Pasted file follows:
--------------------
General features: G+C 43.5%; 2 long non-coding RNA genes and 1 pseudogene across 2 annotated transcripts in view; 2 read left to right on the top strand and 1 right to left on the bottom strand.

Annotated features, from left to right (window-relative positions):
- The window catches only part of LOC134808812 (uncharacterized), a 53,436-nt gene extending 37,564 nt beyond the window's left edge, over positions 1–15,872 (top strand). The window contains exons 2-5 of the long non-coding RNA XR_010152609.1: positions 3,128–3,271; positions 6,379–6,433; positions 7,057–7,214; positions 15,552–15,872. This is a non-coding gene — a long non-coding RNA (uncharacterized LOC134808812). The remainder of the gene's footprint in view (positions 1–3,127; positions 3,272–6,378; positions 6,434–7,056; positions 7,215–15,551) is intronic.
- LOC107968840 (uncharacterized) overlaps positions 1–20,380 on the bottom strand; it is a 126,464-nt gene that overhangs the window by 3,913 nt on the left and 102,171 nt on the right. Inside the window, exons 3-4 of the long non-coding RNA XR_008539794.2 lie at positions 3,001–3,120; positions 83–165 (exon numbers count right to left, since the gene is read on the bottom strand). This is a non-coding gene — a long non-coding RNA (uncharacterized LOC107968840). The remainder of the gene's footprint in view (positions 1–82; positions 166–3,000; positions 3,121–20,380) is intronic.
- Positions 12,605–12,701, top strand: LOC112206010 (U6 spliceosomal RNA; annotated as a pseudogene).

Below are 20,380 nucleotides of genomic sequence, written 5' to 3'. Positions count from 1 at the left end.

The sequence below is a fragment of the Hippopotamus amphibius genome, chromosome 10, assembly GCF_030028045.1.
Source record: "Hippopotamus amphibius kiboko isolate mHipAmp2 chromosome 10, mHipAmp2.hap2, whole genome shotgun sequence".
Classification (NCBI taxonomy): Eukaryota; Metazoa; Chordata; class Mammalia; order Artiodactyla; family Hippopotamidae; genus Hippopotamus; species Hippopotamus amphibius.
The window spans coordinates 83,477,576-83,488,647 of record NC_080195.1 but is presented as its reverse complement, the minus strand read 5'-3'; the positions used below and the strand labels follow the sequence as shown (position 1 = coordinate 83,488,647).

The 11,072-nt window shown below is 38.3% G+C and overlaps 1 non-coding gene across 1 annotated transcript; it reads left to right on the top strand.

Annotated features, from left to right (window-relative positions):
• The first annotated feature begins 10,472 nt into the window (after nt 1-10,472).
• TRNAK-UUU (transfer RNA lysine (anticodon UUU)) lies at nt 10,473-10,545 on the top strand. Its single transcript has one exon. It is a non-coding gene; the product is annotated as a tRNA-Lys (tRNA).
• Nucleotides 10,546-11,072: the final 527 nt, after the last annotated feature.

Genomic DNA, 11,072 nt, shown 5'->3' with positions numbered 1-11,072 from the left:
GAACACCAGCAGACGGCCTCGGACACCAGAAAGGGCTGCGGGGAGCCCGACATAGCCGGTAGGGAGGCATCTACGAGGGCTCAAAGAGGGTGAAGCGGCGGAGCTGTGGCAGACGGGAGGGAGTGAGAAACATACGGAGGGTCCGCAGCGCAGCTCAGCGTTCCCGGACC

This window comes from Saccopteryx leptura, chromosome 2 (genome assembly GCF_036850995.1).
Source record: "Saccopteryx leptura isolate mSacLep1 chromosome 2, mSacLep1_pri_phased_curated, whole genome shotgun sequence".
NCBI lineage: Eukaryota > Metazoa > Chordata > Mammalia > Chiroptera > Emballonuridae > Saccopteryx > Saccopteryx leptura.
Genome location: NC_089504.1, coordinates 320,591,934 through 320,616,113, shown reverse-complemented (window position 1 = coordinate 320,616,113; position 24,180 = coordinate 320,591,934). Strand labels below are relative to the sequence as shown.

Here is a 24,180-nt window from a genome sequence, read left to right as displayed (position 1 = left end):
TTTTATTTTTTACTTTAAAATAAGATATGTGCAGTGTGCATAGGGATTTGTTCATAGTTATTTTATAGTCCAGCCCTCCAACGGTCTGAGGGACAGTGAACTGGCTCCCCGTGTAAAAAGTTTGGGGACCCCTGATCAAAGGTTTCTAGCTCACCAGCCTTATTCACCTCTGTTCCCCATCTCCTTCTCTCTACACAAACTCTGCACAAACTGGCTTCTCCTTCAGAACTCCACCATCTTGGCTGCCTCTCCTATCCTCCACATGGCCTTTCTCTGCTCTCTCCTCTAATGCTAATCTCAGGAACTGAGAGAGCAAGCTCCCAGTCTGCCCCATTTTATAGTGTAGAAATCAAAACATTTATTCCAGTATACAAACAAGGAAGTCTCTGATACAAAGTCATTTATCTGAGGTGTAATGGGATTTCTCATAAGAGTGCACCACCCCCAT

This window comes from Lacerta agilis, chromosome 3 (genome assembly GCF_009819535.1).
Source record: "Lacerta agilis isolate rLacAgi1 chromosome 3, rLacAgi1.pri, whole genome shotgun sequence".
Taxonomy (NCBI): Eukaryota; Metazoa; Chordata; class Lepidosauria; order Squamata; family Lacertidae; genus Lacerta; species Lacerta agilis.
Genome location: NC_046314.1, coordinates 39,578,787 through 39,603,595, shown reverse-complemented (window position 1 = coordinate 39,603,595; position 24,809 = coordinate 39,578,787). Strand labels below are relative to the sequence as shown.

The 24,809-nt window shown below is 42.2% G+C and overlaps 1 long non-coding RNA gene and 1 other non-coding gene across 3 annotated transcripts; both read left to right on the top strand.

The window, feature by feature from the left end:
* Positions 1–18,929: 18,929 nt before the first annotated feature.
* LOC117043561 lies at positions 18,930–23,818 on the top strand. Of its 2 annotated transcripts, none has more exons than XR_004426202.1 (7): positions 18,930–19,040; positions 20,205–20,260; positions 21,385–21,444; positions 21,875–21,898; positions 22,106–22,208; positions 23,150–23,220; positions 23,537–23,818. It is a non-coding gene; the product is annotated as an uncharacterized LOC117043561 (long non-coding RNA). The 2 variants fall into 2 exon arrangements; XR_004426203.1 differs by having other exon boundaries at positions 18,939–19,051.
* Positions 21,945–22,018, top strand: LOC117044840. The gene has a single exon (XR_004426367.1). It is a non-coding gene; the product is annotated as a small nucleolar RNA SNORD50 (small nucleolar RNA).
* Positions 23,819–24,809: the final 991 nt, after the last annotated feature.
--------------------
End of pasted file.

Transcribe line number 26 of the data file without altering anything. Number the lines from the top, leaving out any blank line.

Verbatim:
Taxonomy (NCBI): Eukaryota; Metazoa; Chordata; class Lepidosauria; order Squamata; family Lacertidae; genus Lacerta; species Lacerta agilis.